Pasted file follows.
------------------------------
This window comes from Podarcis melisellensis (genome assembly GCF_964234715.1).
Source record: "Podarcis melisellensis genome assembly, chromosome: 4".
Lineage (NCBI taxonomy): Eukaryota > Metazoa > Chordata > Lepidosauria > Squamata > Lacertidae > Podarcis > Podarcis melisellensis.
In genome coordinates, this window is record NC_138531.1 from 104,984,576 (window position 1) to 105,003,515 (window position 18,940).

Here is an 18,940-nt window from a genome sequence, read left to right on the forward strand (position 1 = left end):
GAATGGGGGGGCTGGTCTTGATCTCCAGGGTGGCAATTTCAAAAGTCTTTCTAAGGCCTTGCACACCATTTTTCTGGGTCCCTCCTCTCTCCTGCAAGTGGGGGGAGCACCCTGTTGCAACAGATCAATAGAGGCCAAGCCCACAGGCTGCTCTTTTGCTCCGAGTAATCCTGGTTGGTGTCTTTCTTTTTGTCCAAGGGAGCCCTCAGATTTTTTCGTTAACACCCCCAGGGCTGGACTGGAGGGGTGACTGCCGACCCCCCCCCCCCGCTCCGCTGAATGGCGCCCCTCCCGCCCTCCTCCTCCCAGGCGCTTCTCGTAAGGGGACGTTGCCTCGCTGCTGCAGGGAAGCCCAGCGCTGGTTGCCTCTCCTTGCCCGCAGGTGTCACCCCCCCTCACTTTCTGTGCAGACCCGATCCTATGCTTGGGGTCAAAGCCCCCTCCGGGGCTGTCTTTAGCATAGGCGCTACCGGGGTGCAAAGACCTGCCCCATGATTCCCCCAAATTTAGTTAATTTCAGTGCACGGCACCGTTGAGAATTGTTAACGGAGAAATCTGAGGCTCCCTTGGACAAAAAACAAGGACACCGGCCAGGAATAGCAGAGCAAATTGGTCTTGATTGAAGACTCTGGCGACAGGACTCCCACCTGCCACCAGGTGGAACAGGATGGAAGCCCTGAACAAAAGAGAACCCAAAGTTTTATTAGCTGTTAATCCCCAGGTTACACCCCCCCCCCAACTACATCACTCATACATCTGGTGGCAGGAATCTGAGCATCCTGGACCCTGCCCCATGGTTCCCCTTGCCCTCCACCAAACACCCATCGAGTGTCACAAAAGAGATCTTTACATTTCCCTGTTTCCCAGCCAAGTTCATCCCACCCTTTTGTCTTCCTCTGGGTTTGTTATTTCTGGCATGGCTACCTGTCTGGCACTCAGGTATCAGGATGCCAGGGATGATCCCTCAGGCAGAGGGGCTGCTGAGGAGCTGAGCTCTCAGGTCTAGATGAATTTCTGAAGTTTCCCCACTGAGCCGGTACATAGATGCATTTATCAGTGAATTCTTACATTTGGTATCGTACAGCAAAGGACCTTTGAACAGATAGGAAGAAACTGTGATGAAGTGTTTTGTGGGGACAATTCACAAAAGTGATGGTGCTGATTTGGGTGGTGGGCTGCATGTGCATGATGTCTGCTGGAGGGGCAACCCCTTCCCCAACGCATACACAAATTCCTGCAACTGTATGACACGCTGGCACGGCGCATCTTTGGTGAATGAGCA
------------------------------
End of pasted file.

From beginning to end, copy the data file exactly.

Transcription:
This window comes from Podarcis melisellensis (genome assembly GCF_964234715.1).
Source record: "Podarcis melisellensis genome assembly, chromosome: 4".
Lineage (NCBI taxonomy): Eukaryota > Metazoa > Chordata > Lepidosauria > Squamata > Lacertidae > Podarcis > Podarcis melisellensis.
In genome coordinates, this window is record NC_138531.1 from 104,984,576 (window position 1) to 105,003,515 (window position 18,940).

Here is an 18,940-nt window from a genome sequence, read left to right on the forward strand (position 1 = left end):
GAATGGGGGGGCTGGTCTTGATCTCCAGGGTGGCAATTTCAAAAGTCTTTCTAAGGCCTTGCACACCATTTTTCTGGGTCCCTCCTCTCTCCTGCAAGTGGGGGGAGCACCCTGTTGCAACAGATCAATAGAGGCCAAGCCCACAGGCTGCTCTTTTGCTCCGAGTAATCCTGGTTGGTGTCTTTCTTTTTGTCCAAGGGAGCCCTCAGATTTTTTCGTTAACACCCCCAGGGCTGGACTGGAGGGGTGACTGCCGACCCCCCCCCCCCGCTCCGCTGAATGGCGCCCCTCCCGCCCTCCTCCTCCCAGGCGCTTCTCGTAAGGGGACGTTGCCTCGCTGCTGCAGGGAAGCCCAGCGCTGGTTGCCTCTCCTTGCCCGCAGGTGTCACCCCCCCTCACTTTCTGTGCAGACCCGATCCTATGCTTGGGGTCAAAGCCCCCTCCGGGGCTGTCTTTAGCATAGGCGCTACCGGGGTGCAAAGACCTGCCCCATGATTCCCCCAAATTTAGTTAATTTCAGTGCACGGCACCGTTGAGAATTGTTAACGGAGAAATCTGAGGCTCCCTTGGACAAAAAACAAGGACACCGGCCAGGAATAGCAGAGCAAATTGGTCTTGATTGAAGACTCTGGCGACAGGACTCCCACCTGCCACCAGGTGGAACAGGATGGAAGCCCTGAACAAAAGAGAACCCAAAGTTTTATTAGCTGTTAATCCCCAGGTTACACCCCCCCCCCAACTACATCACTCATACATCTGGTGGCAGGAATCTGAGCATCCTGGACCCTGCCCCATGGTTCCCCTTGCCCTCCACCAAACACCCATCGAGTGTCACAAAAGAGATCTTTACATTTCCCTGTTTCCCAGCCAAGTTCATCCCACCCTTTTGTCTTCCTCTGGGTTTGTTATTTCTGGCATGGCTACCTGTCTGGCACTCAGGTATCAGGATGCCAGGGATGATCCCTCAGGCAGAGGGGCTGCTGAGGAGCTGAGCTCTCAGGTCTAGATGAATTTCTGAAGTTTCCCCACTGAGCCGGTACATAGATGCATTTATCAGTGAATTCTTACATTTGGTATCGTACAGCAAAGGACCTTTGAACAGATAGGAAGAAACTGTGATGAAGTGTTTTGTGGGGACAATTCACAAAAGTGATGGTGCTGATTTGGGTGGTGGGCTGCATGTGCATGATGTCTGCTGGAGGGGCAACCCCTTCCCCAACGCATACACAAATTCCTGCAACTGTATGACACGCTGGCACGGCGCATCTTTGGTGAATGAGCA